"In all of us there is a hunger, marrow deep, to know our heritage — to know who we are and where we came from. Without this enriching knowledge, there is a hollow yearning. No matter what our attainments in life, there is still a vacuum, an emptiness, and the most disquieting loneliness."

— Alex Haley, "Roots"

One of the most popular hobbies in the world today is genealogy or the study of one’s family history and ancestors. Genealogy now includes the search of public and family records, along with information provided through one’s own DNA results.

Family history or genealogy is an important tenet of The Church of Jesus Christ of Latter-day Saints, based on theological belief that families are forever. With this in mind, it is important to strengthen relationships with all family members, both those who are alive and those who have died. Latter-day Saints believe that the eternal joining of families is possible through sacred sealing ceremonies that take place in temples.

A related scripture in Matthew 16:19 says, “And I will give unto thee the keys of the kingdom of heaven; and whatsoever thou shalt bind on earth shall be bound in heaven: and whatsoever thou shalt loose on earth shall be loosed in heaven.”

Besides the comforting concept of eternal family units beyond the grave, there are vast reservoirs of wisdom and relationships that can be gained as we learn from our ancestors. In Malachi 4:6 in the Old Testament, these profound words describing Prophet Elijah’s visit have resonated with me: “And he shall turn the hearts of the fathers (mothers) to the children, and the hearts of the children to their fathers (mothers).”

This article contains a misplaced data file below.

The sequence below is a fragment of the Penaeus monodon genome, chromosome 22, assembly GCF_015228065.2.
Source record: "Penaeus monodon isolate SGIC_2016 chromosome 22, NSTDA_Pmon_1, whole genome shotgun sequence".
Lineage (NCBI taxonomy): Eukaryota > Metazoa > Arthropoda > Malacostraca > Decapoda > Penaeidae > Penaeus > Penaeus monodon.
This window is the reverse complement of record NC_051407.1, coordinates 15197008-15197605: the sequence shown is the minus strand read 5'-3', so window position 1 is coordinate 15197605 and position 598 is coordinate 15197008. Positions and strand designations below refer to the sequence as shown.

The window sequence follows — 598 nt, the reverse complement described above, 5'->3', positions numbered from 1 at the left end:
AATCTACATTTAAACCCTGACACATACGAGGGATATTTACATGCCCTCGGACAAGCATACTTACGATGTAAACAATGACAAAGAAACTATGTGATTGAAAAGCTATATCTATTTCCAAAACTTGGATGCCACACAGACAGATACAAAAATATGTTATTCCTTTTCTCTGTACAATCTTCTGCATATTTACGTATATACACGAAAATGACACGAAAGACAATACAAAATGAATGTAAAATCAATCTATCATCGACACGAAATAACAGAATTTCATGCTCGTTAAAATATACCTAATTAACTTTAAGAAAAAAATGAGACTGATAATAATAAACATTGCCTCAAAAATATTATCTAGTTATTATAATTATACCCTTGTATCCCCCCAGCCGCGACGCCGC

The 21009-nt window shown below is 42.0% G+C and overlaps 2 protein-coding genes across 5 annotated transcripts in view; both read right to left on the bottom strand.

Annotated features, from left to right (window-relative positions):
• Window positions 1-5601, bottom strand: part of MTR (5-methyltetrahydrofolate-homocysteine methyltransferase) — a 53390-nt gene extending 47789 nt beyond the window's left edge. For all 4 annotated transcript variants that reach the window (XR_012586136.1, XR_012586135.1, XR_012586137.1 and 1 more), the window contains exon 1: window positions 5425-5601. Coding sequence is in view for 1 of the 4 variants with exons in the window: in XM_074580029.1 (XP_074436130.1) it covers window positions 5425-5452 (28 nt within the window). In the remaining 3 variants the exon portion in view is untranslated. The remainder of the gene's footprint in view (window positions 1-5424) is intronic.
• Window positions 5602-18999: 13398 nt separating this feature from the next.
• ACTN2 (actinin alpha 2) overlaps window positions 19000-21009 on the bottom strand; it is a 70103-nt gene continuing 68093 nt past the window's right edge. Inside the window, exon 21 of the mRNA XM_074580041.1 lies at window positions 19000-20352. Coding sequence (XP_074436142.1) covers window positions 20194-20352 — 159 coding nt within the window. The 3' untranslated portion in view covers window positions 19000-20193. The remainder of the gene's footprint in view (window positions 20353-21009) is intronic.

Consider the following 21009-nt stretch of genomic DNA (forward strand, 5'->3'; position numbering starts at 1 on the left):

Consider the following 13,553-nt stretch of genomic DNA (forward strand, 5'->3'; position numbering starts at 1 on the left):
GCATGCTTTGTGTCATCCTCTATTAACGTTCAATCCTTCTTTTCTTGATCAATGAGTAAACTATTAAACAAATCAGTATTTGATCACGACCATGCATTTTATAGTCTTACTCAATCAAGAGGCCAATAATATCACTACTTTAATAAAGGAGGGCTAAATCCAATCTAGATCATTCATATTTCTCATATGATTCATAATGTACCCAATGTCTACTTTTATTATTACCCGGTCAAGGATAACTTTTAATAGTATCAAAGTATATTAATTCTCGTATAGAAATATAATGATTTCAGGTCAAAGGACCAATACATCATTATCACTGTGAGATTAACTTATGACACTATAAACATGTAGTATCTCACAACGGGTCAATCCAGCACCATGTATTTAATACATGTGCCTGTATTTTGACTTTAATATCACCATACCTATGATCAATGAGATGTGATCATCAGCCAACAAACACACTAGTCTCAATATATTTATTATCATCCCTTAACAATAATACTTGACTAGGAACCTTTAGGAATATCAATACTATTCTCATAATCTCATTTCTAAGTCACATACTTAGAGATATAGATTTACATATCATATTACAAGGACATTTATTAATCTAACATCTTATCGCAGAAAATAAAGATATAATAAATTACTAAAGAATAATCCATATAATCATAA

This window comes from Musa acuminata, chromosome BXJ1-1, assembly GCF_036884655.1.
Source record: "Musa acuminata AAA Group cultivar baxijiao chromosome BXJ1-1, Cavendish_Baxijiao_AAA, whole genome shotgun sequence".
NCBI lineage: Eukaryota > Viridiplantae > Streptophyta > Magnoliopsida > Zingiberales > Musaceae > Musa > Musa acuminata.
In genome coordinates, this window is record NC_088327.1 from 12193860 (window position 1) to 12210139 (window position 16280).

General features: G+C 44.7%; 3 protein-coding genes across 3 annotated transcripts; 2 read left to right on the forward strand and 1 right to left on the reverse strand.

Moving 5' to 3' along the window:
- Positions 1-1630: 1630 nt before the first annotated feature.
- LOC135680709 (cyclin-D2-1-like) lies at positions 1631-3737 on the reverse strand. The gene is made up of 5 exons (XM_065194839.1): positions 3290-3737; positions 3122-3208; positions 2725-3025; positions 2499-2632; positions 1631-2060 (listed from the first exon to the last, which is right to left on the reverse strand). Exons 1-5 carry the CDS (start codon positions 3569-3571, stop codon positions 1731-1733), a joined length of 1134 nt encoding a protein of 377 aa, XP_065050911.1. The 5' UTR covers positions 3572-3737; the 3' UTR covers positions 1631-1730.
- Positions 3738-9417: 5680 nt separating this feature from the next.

When I was in my late 20s, I decided to interview my parents and write their personal histories. Malachi’s promise was literally fulfilled as I sat down with a tape recorder, pen and paper and asked them questions about their lives.

Learning how 4-H scholarships were the only ticket to college for my mother endeared me to the many sacrifices she made in her pursuit of higher education. As I interviewed my father, I learned that his family lost their farm and home during the aftermath of the Great Depression, resulting in their need to move into chicken coops for a period of time. This helped me better understand his mantra, “Where there’s a will, there’s a way.” He managed three jobs so he, also, could attend college. My heart was turned toward my parents in a reciprocal bond that lasted their lifetime, and I believe, eternally.

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Since 1894, The Church of Jesus Christ of Latter-day Saints has collected genealogical records from over 100 countries including billions of documents. One of the main vehicles for distributing this information is through a free, online program titled FamilySearch (www.familysearch.org), available to anyone.

In addition, the LDS church operates 4,600 family history centers in 126 countries. These volunteer-staffed centers provide free computer access to many major genealogical sites. We are fortunate to have family history centers nearby in Corvallis, Newport, Salem, Eugene, and Lebanon.

Paul Woods, Corvallis Family History Center director, said that the Corvallis center, located at 4141 NW Harrison Ave., is open to anyone year-round on Tuesdays, Wednesdays and Thursdays from 9 a.m. to 4 p.m. and 7 p.m. to 9:30 p.m. The summer closure is July 25-Aug. 8. Over 40 percent of the patrons are not members of the LDS Church. For information, call 541-758-0857. Trained volunteers are there to help individuals new to this exciting genealogical journey or for those with years of experience.

Alice Henderson Rampton is the public affairs director for the local congregation of The Church of Jesus Christ of Latter-day Saints. She co-directs a nonprofit for Ukrainian children through the Corvallis Sister Cities Association, volunteers with the Benton County Historical Museum, and recently co-authored a book to support grieving parents. She and Mark Rampton are the parents of seven children.

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